Text size
related tags

Italy is expected to join a European Union consensus on Iran's nuclear program, after dropping earlier objections last week, possibly paving the way for new sanctions, a government official in Jerusalem said.

Outgoing Italian Foreign Minister Massimo D'Alema is expected to announce Rome's new position at an EU Council of Ministers meeting at the end of April, the Israeli said.

"The outgoing government does not want to enable prime minister-designate Silvio Berlusconi to portray it as a government that went against the whole European Union," the official said.

Jerusalem believes that Belusconi's return to office will strengthen the line for imposing additional sanctions on Iran. Israel has held strategic discussions with France, Germany and the U.K. in recent weeks, focusing on Iran's ongoing development of its nuclear program. Apparently, the EU sanctions will be directed mainly against Iranian financial institutions and European bank accounts owned by bodies linked to Tehran's nuclear program.

The sanctions are also expected to limit European companies' export permits to Iran.

Italy was the main European opponent to strengthening sanctions on Iran in the past year. The Italians held up the EU's ratification of a third Security Council resolution regarding Iran. Italy's position was at least partly based on economic interests. About a week ago Italy was cited as Iran's biggest trading partner among EU states, after the trade exchanges between them reached 6 billion euros in 2007. The Italians said they cut their trade with Iran by 19 percent last year. Next came Germany and France, both of which had trade with Iran last year that reached 4.096 billion euros.

An Israeli source said that Italy's objection to widening the sanctions on Iran was also based on the close ties between the outgoing Italian administration and senior Iranian officials. Outgoing Prime Minister Romano Prodi, for example, was the only EU leader to meet Iran's President Mahmoud Ahmadinejad.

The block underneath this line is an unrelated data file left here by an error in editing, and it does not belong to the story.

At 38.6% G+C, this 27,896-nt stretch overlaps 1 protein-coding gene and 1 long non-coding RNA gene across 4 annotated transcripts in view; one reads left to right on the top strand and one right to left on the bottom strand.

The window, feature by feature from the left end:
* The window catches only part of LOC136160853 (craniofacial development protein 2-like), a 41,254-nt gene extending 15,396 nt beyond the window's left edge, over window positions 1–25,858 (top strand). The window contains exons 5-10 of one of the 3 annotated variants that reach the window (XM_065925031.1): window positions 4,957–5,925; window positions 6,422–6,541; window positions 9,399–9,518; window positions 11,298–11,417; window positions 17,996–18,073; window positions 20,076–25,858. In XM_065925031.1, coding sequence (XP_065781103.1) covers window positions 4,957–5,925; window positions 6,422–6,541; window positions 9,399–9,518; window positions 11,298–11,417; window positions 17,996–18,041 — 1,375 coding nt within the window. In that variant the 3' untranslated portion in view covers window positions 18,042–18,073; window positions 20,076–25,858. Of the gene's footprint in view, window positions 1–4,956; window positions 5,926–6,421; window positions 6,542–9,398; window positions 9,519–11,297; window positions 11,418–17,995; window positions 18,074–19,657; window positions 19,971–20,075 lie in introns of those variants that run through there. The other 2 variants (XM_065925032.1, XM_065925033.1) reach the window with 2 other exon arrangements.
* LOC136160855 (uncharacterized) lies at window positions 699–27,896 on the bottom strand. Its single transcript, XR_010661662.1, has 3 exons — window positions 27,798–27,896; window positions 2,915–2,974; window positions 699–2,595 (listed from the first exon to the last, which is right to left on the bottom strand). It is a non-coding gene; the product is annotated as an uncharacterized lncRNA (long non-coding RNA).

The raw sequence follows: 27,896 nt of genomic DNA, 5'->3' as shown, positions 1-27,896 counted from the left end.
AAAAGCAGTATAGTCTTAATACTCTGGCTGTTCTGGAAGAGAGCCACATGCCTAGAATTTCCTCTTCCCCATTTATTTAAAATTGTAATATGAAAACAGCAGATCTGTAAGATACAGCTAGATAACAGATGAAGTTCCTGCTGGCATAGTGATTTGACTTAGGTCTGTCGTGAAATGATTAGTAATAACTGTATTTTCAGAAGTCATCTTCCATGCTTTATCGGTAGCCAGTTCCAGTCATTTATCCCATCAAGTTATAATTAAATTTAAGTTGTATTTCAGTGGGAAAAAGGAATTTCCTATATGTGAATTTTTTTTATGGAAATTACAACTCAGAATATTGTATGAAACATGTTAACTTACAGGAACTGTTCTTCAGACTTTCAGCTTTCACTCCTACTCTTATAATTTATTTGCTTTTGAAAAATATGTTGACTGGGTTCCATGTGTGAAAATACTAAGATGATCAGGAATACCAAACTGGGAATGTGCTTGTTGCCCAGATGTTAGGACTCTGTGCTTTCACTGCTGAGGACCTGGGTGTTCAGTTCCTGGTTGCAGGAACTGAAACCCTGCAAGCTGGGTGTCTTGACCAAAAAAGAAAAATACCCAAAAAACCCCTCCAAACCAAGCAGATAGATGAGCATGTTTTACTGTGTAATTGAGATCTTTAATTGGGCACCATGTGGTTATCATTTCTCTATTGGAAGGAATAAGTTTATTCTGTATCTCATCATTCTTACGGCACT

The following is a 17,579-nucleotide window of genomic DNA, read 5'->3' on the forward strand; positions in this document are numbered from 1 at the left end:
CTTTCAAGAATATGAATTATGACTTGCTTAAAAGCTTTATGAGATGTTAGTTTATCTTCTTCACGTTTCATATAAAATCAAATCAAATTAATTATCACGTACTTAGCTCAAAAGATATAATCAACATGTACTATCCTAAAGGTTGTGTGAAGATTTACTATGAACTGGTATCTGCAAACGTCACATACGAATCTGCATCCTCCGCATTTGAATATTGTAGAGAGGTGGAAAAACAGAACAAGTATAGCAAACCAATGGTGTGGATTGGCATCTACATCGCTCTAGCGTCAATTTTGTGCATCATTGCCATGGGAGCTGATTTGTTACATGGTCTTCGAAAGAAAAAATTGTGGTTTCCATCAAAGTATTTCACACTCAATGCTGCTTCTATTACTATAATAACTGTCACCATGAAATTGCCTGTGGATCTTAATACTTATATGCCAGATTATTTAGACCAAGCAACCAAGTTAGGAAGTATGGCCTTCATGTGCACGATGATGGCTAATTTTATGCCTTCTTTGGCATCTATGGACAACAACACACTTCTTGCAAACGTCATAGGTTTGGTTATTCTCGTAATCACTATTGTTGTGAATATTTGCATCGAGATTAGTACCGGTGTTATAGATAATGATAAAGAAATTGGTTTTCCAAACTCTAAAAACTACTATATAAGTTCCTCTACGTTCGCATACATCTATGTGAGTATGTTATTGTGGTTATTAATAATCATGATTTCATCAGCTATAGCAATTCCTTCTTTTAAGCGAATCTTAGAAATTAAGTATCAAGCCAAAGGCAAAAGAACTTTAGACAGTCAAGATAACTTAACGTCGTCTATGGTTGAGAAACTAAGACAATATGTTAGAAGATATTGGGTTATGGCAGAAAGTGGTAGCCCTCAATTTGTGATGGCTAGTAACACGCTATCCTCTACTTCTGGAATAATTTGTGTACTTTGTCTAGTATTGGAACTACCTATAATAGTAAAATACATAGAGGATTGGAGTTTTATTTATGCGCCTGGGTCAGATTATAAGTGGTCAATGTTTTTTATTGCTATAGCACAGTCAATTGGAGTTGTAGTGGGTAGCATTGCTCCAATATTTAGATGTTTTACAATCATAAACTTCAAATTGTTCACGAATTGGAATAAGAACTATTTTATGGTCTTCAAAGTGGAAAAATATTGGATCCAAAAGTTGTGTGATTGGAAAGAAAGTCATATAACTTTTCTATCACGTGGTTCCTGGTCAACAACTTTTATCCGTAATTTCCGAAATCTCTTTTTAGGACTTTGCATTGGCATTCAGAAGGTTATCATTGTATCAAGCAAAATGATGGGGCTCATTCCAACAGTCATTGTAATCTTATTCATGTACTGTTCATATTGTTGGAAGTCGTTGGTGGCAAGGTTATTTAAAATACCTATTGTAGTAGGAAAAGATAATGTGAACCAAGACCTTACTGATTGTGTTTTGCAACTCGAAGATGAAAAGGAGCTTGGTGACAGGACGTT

The UN nuclear agency's deputy chief pushed Iran yesterday for answers about persistent allegations that the Islamic republic is running a covert nuclear weapons program.

International Atomic Energy Agency deputy director general Olli Heinonen's discussions with Iranian officials focused on allegations that Iran is testing powerful explosives and seeking to design a missile re-entry vehicle, both of which could have applications for nuclear weapons.

Iran dismisses the allegations raised by U.S. intelligence agencies and insists its nuclear program is purely peaceful and geared solely toward producing electricity. A prominent Iranian hard-liner and aide to Iran's top leader Ayatollah Ali Khamenei denounced his government for hosting Heinonen, saying the trip was part of a joint U.S.-Israeli ploy aimed at strengthening allegations that Iran is pursuing nuclear weapons.

"It is a trick that looks ridiculous," Hossein Shariatmadari yesterday called Heinonen's trip in his conservative daily Kayhan.

The state news agency IRNA said yesterday was Heinonen's first day of talks with Ali Asghar Soltanieh, Iran's permanent representative to the IAEA.

IRNA said the IAEA delegation would not visit any nuclear facility and would return to Vienna after holding a second day of talks in Tehran today.

Azerbaijan has halted a Russian shipment of equipment intended for Iran's Bushehr nuclear plant. Russian state-run company Atomstroiexport says trucks carrying the equipment were stopped at Azerbaijan's border with Iran two weeks ago. Company spokeswoman Irina Yesipova said Monday that officials were holding talks with both Azerbaijan and Iran.

Azerbaijani Foreign Ministry spokesman Khazar Ibragim says his country is trying to get more information about the shipment, so that it can determine whether it violates United Nations sanctions in place against Iran.

Iran is paying Russia more than $1 billion to build the light-water reactor, which Tehran hopes to start up later this year.